The hidden role payroll plays supporting families
01 July 2019
This article was featured in the July/August 2019 issue of the CIPP's magazine.
Helen Hargreaves MSc ChFCIPPdip, CIPP associate director of policy, reveals details and urges payroll professionals to look closely at pay dates
As payroll practitioners, we all know how important our role is, both to the workers we pay and to the employer. But we also play a vital role for the UK as a whole with payroll collecting around £300 billion for the Exchequer each year. Just look at the impact that the work you do has on each and every one of us, both directly and indirectly.
The bigger picture
Without wishing to sound too smug about it, payroll genuinely does help to keep the UK economy running. And although most of the population complain about paying income tax, they would probably be complaining much louder without it because the income tax collected through payroll is used to help fund public services such as the National Health Service (NHS), education and the welfare system, as well as investment in public projects, such as roads, rail and housing.
National Insurance contributions (NICs) fall into a number of classes. Classes 1, 2 and 3 NICs paid are credited to an individual’s NI account, which determines eligibility for certain benefits. Classes 1A, 1B and 4 NICs do not count towards benefit entitlements but must still be paid if due.
Payroll is responsible for calculating/deducting and paying classes 1, 1A and 1B NICs. Like income tax, NICs also help to fund the NHS but unlike income tax, paying NICs has a more direct impact on individuals because this is how they build up entitlements to claim their state pension, bereavement benefits for their spouse or civil partner if they die, and benefits if they are unemployed or off work sick – see the table.
...policies to help support working parents, with varying degrees of success...
As well as paying the NICs which fund state benefits, payroll is also responsible for making statutory payments if an individual is absent due to illness or becoming a parent.
These statutory payments are not paid out of NICs but directly by the employer, although small employers can claim back some or all of the cost from the state. Employers often choose to run their own sick pay and maternity schemes which can be more generous than the statutory payments.
Over recent years the government has introduced several policies to help support working parents, with varying degrees of success. Considered by many to be solely a human resources (HR) function, the payroll department plays a vital but often unacknowledged role in enabling many of these policies, the most obvious of which being the paying of maternity, paternity and adoption pay, as well as making the correct amendments to pay for emergency and parental leave. But there are also other ways in which payroll helps support families.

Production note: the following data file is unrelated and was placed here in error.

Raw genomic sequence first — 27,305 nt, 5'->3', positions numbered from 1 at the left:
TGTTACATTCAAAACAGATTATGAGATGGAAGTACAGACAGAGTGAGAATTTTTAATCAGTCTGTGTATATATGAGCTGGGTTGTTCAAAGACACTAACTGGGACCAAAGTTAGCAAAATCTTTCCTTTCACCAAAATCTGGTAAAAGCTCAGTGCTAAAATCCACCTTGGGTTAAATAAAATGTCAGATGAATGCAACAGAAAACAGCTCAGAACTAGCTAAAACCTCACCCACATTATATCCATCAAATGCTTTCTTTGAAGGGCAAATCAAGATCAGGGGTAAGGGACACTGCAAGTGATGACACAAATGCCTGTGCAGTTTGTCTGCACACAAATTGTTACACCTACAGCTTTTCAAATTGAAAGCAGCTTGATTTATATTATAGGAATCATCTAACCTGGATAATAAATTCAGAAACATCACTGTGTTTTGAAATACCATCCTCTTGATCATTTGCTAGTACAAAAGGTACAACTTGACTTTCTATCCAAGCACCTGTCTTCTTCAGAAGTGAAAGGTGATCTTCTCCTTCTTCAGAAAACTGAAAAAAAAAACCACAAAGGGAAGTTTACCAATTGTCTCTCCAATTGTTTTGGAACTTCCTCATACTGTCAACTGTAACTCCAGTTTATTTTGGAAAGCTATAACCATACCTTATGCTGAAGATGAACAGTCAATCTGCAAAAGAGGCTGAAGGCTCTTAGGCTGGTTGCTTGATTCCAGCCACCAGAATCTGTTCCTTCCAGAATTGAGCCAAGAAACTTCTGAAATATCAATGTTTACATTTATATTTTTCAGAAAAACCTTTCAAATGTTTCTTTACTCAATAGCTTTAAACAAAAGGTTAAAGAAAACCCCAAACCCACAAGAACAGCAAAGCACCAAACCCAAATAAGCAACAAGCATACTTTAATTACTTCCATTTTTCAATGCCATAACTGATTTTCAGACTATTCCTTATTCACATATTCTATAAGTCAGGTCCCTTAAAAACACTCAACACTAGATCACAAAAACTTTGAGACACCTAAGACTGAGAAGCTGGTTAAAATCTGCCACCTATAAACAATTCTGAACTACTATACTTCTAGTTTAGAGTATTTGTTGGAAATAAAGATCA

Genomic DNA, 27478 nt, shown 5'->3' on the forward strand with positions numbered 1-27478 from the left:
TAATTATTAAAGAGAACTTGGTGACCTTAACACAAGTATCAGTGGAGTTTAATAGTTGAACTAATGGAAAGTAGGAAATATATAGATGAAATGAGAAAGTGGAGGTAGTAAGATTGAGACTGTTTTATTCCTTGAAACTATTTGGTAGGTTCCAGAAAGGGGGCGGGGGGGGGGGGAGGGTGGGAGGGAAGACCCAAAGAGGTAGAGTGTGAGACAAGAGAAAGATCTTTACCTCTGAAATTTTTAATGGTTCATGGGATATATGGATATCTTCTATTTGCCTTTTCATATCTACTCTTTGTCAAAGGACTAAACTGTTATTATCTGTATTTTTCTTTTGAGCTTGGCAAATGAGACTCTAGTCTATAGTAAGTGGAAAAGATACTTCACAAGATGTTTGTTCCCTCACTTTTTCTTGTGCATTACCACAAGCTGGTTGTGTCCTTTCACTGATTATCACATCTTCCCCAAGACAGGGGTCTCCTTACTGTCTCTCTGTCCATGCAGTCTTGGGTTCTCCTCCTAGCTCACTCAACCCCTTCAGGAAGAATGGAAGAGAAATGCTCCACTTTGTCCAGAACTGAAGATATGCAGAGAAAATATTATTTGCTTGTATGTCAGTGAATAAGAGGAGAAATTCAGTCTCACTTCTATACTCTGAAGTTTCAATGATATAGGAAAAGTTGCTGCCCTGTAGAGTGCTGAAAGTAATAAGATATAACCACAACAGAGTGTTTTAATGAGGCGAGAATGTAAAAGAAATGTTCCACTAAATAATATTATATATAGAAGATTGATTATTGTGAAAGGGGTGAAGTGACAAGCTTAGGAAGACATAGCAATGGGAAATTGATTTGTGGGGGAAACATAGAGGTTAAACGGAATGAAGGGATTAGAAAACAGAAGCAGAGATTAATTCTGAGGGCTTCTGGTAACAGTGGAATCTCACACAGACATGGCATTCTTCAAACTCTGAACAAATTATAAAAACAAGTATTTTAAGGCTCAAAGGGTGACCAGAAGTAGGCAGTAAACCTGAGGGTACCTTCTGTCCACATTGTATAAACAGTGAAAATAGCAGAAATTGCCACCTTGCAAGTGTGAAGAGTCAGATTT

Shared parental leave and pay – Shared parental leave (SPL) can give parents more flexibility in how they share the care of their child in the first year following birth or adoption.
Parents can share up to 50 weeks of leave and up to 37 weeks of pay and choose to take the leave and pay in a more flexible way (each parent can take up to three blocks of leave, more if their employer allows, interspersed with periods of work).
Eligible parents can be off work together for up to six months or alternatively stagger their leave and pay so that one of them is always at home with their child in the first year.
But with this flexibility comes an essential requirement for good, timely communication between payroll and HR to ensure the parents are paid correctly depending on whether they are working or on a period of SPL.
However, despite being introduced in 2015, there are still very few families taking advantage of SPL. The government has been considering how to encourage greater use of shared parental leave, and whilst a Bill to extend to the self-employed is making slow progress through Parliament, the proposal to extend SPL to grandparents has been shelved, for now at least.
Flexible working – There are many forms of flexible working. It can describe a place of work, for example homeworking, or a type of contract, such as a temporary contract. Other common variations include part-time working, flexitime, job sharing and shift work.
Whilst requests for flexible working in any of its forms would naturally be dealt with by HR, payroll plays a key role in ensuring that workers get paid accurately if their working hours or patterns change.
...important that you send accurate reports to HMRC...
Perhaps payroll’s biggest impact, and one upon which most workers will be unaware, is on universal credit (UC). When the government announced that UC would be introduced, replacing means-tested social security benefits and tax credits for people of working age, we were told that UC would simplify and streamline the benefits system, improve work incentives, tackle poverty amongst low income families, and reduce the scope for error and fraud.